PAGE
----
Blogs

Sierra Club Boots Florida Chapter Over Clorox Deal

| Fri Mar. 28, 2008 2:03 PM EDT

greenworks-dilutable.gifThe Sierra Club voted this week to suspend its entire 35,000-member Florida chapter for four years and removed the chapter's leadership. The reason? The chapter openly criticized the Club's decision to partner with Clorox for Clorox's new "Green Works" line of "natural" cleaning products.

The dispute between the Florida chapter and the national organization started in December, when Sierra Club's national board of directors overrode the Club's Corporate Relations Committee to approve the deal with Clorox. So far, details about the exact nature of the agreement have not been revealed, except for the fact that Clorox will pay the Sierra Club for its sponsorship and the use of its logo on Green Works products, with the exact amount depending on product sales.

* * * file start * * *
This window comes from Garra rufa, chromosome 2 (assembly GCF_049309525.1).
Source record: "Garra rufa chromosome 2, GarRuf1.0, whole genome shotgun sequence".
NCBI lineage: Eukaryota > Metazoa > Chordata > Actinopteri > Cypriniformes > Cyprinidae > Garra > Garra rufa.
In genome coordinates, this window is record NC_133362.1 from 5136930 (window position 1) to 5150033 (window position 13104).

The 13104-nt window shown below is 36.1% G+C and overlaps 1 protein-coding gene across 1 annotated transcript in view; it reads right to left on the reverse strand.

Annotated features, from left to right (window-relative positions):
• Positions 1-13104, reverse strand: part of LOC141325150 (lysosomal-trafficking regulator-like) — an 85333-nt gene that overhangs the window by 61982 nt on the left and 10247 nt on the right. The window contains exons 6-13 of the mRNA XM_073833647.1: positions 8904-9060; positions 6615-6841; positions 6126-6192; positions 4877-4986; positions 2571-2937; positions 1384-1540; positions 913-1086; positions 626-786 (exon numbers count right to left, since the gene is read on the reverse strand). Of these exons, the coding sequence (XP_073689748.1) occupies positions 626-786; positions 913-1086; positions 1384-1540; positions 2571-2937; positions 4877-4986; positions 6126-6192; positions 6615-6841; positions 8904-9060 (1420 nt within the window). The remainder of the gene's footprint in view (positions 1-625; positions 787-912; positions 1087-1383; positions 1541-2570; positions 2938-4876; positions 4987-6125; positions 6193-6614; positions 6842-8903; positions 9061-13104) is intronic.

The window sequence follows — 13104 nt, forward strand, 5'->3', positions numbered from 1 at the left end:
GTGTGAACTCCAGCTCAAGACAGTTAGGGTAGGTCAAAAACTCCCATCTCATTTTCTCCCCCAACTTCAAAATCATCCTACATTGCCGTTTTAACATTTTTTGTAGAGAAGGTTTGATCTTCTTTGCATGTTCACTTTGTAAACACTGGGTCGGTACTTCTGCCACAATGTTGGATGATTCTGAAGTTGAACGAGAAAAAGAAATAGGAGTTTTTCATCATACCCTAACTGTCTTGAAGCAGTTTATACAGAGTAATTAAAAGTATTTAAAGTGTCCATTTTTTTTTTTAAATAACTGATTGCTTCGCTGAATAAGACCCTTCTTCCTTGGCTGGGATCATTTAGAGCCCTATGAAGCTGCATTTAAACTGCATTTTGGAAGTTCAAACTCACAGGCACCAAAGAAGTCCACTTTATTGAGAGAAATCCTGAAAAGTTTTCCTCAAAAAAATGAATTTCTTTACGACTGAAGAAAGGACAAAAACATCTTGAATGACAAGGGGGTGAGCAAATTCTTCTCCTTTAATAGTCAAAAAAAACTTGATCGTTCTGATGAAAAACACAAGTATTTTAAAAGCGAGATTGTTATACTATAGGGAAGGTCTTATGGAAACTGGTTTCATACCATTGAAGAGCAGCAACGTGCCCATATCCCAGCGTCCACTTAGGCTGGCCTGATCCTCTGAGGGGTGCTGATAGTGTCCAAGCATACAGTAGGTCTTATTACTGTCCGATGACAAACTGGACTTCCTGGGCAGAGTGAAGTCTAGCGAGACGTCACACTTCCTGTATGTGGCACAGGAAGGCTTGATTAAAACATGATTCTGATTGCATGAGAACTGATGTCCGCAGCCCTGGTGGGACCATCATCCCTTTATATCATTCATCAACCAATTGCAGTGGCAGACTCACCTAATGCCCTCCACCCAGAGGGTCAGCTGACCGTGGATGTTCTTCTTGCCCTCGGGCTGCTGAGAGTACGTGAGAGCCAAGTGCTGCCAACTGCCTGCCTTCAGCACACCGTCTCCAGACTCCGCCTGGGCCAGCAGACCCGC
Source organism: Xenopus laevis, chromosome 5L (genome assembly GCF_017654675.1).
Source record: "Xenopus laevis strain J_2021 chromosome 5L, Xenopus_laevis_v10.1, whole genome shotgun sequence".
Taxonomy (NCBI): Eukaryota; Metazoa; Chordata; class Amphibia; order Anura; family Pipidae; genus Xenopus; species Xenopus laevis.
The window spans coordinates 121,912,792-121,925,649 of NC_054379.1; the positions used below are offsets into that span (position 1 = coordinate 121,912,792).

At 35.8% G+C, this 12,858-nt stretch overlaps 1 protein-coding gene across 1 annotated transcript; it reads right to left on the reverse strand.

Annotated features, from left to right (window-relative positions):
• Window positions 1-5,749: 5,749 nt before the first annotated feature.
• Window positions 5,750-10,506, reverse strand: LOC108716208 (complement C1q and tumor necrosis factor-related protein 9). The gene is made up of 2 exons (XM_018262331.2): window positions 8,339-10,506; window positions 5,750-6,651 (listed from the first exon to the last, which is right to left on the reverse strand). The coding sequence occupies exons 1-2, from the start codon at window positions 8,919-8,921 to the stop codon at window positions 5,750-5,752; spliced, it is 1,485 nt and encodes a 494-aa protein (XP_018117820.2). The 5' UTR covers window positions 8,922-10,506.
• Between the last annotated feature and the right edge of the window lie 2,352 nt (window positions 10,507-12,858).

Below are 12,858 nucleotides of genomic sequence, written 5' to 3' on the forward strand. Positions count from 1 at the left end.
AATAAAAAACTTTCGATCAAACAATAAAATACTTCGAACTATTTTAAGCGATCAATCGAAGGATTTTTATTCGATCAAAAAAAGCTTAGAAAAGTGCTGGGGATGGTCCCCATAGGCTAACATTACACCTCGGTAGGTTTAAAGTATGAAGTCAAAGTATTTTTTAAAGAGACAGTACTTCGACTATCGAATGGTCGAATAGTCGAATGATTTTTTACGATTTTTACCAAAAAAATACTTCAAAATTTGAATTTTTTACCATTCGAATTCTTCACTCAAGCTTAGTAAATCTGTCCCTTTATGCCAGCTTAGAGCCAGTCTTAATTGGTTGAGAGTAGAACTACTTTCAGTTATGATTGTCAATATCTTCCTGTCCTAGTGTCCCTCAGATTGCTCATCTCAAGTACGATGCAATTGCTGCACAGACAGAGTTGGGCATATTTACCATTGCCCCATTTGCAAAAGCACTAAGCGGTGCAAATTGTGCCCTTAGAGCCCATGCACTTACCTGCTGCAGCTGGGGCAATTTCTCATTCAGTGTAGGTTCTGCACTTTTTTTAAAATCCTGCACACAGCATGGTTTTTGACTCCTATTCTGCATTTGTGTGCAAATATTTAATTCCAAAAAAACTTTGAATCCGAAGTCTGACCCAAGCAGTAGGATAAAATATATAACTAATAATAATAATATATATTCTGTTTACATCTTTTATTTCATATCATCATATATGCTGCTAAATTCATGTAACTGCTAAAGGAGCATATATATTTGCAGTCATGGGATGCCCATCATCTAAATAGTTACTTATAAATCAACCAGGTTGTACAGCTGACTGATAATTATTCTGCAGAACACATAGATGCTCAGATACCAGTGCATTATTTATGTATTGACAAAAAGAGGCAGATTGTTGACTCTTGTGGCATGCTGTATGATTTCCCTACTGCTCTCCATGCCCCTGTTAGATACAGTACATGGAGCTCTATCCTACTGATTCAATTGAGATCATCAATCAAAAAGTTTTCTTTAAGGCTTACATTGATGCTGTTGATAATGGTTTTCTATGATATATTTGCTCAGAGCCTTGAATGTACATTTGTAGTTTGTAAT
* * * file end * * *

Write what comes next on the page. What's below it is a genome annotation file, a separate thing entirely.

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Does Wartime Service Matter in Presidential Elections?

| Fri Mar. 28, 2008 1:26 PM EDT

An interesting point to consider as you digest McCain's hero-heavy entrée into the world of general election advertising, from Matt Stoller, via The Plank:

1992, 1996, 2000, and 2004 all saw the candidate without military service elected over the candidate who had served, in several cases heroically.

One could argue that Vietnam is a bigger part of John McCain's persona and appeal than it was of Al Gore's when he ran for president. And while John Kerry made a big deal of his wartime service, it essentially got dismantled by the Swiftboat folks. I'm not denying the trend; just saying we should be on the lookout for a possible exception this time around.

Obama and Clinton Speak About Housing and the Economy: A Compare and Contrast